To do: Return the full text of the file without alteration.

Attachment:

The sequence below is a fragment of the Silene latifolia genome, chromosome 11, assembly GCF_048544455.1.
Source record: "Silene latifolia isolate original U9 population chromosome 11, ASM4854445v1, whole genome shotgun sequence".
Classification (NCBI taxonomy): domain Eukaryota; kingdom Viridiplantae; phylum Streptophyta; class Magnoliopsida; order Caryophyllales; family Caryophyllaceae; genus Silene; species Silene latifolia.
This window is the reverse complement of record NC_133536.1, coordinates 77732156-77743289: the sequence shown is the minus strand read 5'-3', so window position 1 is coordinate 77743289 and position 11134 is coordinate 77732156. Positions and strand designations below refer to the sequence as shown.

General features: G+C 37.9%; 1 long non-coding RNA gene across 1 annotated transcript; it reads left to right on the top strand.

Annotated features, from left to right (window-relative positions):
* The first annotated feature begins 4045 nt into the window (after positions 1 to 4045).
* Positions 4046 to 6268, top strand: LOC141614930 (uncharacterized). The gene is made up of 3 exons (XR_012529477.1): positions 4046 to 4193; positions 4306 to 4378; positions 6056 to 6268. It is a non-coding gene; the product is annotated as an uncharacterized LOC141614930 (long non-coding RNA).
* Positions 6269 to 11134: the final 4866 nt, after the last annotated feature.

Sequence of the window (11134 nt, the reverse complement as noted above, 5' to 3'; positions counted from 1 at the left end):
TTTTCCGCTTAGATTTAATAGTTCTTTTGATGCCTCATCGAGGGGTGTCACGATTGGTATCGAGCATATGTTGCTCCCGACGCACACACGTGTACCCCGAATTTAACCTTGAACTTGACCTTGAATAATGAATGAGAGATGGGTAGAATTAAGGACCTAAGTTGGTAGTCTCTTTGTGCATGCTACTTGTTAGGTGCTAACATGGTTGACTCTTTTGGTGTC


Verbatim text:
The sequence below is a fragment of the Silene latifolia genome, chromosome 11, assembly GCF_048544455.1.
Source record: "Silene latifolia isolate original U9 population chromosome 11, ASM4854445v1, whole genome shotgun sequence".
Classification (NCBI taxonomy): domain Eukaryota; kingdom Viridiplantae; phylum Streptophyta; class Magnoliopsida; order Caryophyllales; family Caryophyllaceae; genus Silene; species Silene latifolia.
This window is the reverse complement of record NC_133536.1, coordinates 77732156-77743289: the sequence shown is the minus strand read 5'-3', so window position 1 is coordinate 77743289 and position 11134 is coordinate 77732156. Positions and strand designations below refer to the sequence as shown.

General features: G+C 37.9%; 1 long non-coding RNA gene across 1 annotated transcript; it reads left to right on the top strand.

Annotated features, from left to right (window-relative positions):
* The first annotated feature begins 4045 nt into the window (after positions 1 to 4045).
* Positions 4046 to 6268, top strand: LOC141614930 (uncharacterized). The gene is made up of 3 exons (XR_012529477.1): positions 4046 to 4193; positions 4306 to 4378; positions 6056 to 6268. It is a non-coding gene; the product is annotated as an uncharacterized LOC141614930 (long non-coding RNA).
* Positions 6269 to 11134: the final 4866 nt, after the last annotated feature.

Sequence of the window (11134 nt, the reverse complement as noted above, 5' to 3'; positions counted from 1 at the left end):
TTTTCCGCTTAGATTTAATAGTTCTTTTGATGCCTCATCGAGGGGTGTCACGATTGGTATCGAGCATATGTTGCTCCCGACGCACACACGTGTACCCCGAATTTAACCTTGAACTTGACCTTGAATAATGAATGAGAGATGGGTAGAATTAAGGACCTAAGTTGGTAGTCTCTTTGTGCATGCTACTTGTTAGGTGCTAACATGGTTGACTCTTTTGGTGTC